Taken together, biophysical techniques are powerful tools in adhesion research and can contribute to a better understanding of regulation of desmosomal adhesion in various tissues. We aim to get better insights into single molecule interaction mechanisms as a basic to created new strategies how compromised desmosomal adhesion can be restored and may develop new therapeutic strategies in desmosome-based diseases.
Recent publications (2013 to present):
Fuchs M, Foresti M, Radeva MY, Kugelmann D, Keil R, Hatzfeld M, Spindler V, Waschke J, Vielmuth F.
Plakophilin 1 but not plakophilin 3 regulates desmoglein clustering.
Cell Mol Life Sci. 2019 Apr 4. doi: 10.1007/s00018-019-03083-8.
Vielmuth F, Spindler V, Waschke J. (2018) Atomic Force Microscopy Provides New Mechanistic Insights into the Pathogenesis of Pemphigus. Front Immunol. 2018 Mar 28;9:485. doi: 10.3389/fimmu.2018.00485. eCollection 2018. Review.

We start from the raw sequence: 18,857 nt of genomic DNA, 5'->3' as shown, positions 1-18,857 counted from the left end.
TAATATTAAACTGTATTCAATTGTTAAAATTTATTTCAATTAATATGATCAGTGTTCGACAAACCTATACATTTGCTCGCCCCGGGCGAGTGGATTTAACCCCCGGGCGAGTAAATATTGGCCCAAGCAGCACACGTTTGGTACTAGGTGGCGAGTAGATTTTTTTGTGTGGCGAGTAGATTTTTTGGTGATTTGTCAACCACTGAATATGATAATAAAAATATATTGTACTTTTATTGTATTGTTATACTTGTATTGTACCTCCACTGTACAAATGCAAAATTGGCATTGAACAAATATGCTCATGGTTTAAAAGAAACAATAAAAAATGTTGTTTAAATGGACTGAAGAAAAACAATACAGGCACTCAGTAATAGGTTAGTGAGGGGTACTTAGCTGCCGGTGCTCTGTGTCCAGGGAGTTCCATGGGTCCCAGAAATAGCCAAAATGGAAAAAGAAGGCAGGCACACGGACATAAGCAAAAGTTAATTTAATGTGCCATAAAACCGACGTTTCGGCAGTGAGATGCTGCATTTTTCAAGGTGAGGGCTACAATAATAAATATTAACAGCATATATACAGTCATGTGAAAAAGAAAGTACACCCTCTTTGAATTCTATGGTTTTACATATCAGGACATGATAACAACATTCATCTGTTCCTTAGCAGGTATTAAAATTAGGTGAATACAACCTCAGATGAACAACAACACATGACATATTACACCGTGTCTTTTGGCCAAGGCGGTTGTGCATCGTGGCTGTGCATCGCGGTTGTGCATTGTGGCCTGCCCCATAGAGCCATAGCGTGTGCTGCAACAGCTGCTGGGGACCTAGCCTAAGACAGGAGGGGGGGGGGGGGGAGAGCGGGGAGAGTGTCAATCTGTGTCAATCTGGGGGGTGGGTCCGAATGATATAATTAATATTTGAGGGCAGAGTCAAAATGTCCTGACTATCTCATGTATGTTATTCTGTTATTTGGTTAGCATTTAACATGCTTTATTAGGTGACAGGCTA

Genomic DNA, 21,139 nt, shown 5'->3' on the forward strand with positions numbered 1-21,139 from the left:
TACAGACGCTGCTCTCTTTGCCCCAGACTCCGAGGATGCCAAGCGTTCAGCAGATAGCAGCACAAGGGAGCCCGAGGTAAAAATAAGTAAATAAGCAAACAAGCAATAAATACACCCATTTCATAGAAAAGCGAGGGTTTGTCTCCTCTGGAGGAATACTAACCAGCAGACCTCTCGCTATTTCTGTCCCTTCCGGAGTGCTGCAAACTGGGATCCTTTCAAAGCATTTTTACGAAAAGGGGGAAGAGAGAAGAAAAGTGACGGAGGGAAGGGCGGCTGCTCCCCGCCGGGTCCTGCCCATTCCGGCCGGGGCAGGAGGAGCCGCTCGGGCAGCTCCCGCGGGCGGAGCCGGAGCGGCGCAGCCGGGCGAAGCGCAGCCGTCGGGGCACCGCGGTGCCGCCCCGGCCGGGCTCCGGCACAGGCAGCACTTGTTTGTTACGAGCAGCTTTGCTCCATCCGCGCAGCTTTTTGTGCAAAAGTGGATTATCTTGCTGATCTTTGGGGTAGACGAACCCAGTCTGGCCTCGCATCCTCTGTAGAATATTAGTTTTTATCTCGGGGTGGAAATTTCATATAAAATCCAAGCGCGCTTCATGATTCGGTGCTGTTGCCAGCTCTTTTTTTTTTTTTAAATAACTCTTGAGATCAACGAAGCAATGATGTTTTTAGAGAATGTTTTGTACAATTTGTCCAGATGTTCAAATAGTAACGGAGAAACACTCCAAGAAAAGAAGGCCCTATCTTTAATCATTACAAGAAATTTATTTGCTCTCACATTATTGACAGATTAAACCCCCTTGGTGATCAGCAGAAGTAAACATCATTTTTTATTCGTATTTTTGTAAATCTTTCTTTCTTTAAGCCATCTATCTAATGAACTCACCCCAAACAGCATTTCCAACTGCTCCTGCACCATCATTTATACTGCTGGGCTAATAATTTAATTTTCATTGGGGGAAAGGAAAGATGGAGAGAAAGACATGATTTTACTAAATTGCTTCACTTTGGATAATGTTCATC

Vielmuth F, Walter E, Fuchs M, Radeva MY, Buechau F, Magin TM, Spindler V, Waschke J. (2018) Keratins Regulate p38MAPK-Dependent Desmoglein Binding Properties in Pemphigus.Front Immunol. 2018 Mar 19;9:528. doi: 10.3389/fimmu.2018.00528. eCollection 2018.
Vielmuth F, Wanuske MT, Radeva MY, Hiermaier M, Kugelmann D, Walter E, Buechau F, Magin TM, Waschke J, Spindler V. (2018) Keratins Regulate the Adhesive Properties of Desmosomal Cadherins through Signaling.
J Invest Dermatol. 2018 Jan;138(1):121-131. doi: 10.1016/j.jid.2017.08.033. Epub 2017 Sep 9.
Ungewiß H, Vielmuth F, Suzuki ST, Maiser A, Harz H, Leonhardt H, Kugelmann D, Schlegel N, Waschke J.
Desmoglein 2 regulates the intestinal epithelial barrier via p38 mitogen-activated protein kinase. Sci Rep. 2017 Jul 24;7(1):6329. doi: 10.1038/s41598-017-06713-y.
Schinner C, Vielmuth F, Rötzer V, Hiermaier M, Radeva MY, Co TK, Hartlieb E, Schmidt A, Imhof A, Messoudi A, Horn A, Schlipp A, Spindler V, Waschke J. (2017) Adrenergic Signaling Strengthens Cardiac Myocyte Cohesion.